Television remains the dominant source, but the percent who say they get most of their campaign news from the internet has tripled since October 2004 (from 10% then to 33% now).
While I’m slowly eating my way through Rune Lykkeberg’s “Kampen om sandhederne“, I stumbled across one of the latest – and most hilarious – attempts to paint the Republicans as the party of ordinary people and the Democrats as the party of the elite: Now we are told that, true, the rich vote Republican but the super-rich vote Democrat. So obviously, if you’re an ordinary Joe, you should vote with the rich.
Andrew Gelman – who has worked on destroying the myths about income and voting in US election – notes that the claim must be based on a tiny selection (as: 5) of super-rich respondents and that it also contradicts research into the distribution of political contributions.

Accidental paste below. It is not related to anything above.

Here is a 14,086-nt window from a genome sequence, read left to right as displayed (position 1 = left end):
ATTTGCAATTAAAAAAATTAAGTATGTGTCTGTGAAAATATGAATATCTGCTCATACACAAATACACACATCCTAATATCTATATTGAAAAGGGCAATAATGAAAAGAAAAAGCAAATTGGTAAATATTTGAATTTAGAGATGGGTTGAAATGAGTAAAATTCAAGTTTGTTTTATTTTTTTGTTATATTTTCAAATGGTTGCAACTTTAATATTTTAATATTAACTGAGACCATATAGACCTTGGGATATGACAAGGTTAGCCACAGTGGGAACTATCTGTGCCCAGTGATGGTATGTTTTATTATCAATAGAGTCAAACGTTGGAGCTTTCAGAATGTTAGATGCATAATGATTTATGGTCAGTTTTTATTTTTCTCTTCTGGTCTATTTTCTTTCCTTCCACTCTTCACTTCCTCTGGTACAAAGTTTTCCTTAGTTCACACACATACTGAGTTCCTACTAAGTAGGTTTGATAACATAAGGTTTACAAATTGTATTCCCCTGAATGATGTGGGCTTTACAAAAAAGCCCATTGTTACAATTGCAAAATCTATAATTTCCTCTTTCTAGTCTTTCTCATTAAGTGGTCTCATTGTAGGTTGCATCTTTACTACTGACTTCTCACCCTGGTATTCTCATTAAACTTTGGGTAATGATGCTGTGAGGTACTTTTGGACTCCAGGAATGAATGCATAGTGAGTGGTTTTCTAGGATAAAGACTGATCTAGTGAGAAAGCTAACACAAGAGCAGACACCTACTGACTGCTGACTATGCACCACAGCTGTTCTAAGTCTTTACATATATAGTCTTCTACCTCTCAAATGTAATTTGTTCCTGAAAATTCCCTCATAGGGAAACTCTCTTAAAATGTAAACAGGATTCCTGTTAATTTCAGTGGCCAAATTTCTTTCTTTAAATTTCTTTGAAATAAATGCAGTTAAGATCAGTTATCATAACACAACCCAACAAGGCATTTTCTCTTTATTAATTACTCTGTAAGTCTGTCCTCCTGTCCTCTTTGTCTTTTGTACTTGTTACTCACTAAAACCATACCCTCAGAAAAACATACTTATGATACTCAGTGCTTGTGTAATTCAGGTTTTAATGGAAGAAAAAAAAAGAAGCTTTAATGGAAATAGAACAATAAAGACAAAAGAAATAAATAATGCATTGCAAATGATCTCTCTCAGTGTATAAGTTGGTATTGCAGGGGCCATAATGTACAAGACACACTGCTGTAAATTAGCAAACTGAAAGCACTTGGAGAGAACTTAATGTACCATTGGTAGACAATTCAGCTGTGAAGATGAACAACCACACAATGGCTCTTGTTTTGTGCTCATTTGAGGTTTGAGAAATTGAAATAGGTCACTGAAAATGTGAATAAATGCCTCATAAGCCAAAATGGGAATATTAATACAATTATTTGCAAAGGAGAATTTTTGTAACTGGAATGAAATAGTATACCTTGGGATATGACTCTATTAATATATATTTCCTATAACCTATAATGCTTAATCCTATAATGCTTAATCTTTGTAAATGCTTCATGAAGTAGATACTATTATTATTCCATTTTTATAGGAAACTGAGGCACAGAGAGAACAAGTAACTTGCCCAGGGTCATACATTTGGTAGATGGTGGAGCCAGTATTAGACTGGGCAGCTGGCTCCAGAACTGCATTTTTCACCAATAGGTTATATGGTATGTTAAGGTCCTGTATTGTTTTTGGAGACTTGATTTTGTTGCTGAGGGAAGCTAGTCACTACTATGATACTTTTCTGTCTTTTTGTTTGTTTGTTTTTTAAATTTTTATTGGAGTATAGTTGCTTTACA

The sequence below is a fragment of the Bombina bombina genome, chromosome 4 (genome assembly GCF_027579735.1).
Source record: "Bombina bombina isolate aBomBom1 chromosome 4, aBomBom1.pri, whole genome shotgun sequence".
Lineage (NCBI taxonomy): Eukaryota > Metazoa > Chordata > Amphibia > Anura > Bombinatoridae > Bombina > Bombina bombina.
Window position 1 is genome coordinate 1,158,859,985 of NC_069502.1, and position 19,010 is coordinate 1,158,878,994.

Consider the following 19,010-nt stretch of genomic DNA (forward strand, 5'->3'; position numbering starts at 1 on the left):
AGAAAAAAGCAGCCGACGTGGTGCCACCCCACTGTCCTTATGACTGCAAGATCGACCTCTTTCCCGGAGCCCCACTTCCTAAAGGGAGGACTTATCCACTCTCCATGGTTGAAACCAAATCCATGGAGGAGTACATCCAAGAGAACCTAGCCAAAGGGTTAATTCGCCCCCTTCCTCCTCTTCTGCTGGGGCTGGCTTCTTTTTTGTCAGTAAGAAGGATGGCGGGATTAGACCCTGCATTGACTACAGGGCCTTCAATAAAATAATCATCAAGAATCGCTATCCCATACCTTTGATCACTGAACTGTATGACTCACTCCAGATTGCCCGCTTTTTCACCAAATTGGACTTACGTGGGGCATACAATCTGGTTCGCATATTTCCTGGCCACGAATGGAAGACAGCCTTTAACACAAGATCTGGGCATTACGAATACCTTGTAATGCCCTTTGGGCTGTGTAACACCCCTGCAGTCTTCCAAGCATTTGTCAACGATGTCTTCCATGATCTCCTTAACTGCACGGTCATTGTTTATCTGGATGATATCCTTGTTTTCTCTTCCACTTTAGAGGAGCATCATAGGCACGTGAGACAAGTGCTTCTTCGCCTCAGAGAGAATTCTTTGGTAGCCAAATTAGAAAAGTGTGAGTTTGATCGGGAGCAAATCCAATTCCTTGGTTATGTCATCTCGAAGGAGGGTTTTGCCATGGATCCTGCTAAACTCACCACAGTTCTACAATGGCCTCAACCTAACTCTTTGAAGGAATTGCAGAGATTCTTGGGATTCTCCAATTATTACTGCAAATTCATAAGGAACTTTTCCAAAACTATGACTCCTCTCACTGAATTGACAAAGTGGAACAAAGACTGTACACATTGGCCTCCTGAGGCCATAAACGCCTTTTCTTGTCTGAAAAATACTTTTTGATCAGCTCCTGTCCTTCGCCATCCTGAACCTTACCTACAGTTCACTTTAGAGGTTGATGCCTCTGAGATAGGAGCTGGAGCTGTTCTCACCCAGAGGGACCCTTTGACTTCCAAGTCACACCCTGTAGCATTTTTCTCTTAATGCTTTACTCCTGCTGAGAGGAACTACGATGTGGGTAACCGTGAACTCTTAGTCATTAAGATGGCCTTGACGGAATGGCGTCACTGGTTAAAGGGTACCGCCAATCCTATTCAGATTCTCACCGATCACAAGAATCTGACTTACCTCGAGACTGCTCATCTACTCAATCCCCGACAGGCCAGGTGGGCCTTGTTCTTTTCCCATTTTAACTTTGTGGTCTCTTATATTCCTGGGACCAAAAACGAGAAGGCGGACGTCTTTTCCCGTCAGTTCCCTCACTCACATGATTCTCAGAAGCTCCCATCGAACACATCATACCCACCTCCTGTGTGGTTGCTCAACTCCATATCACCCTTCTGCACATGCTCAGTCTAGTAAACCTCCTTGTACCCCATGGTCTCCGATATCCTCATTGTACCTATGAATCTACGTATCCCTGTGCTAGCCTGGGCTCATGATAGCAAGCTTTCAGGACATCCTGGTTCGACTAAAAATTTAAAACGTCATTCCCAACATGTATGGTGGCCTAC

Well, one final thing which brings us back to Lykkeberg. You see, it is perfectly possible to have several elites in a society, and one of Lykkeberg’s points is that the Danish right wing has been successful in sidelining the cultural and academic elites while mobilising administrative and economic elites. Just because John McCain can’t come up with a massive amount of Hollywood celebrities doesn’t mean that he doesn’t attract the (economic) elite.1
- Actually high-tech people and – gasp – investment bankers tend to prefer Democratic candidates. Oh dear. [↩]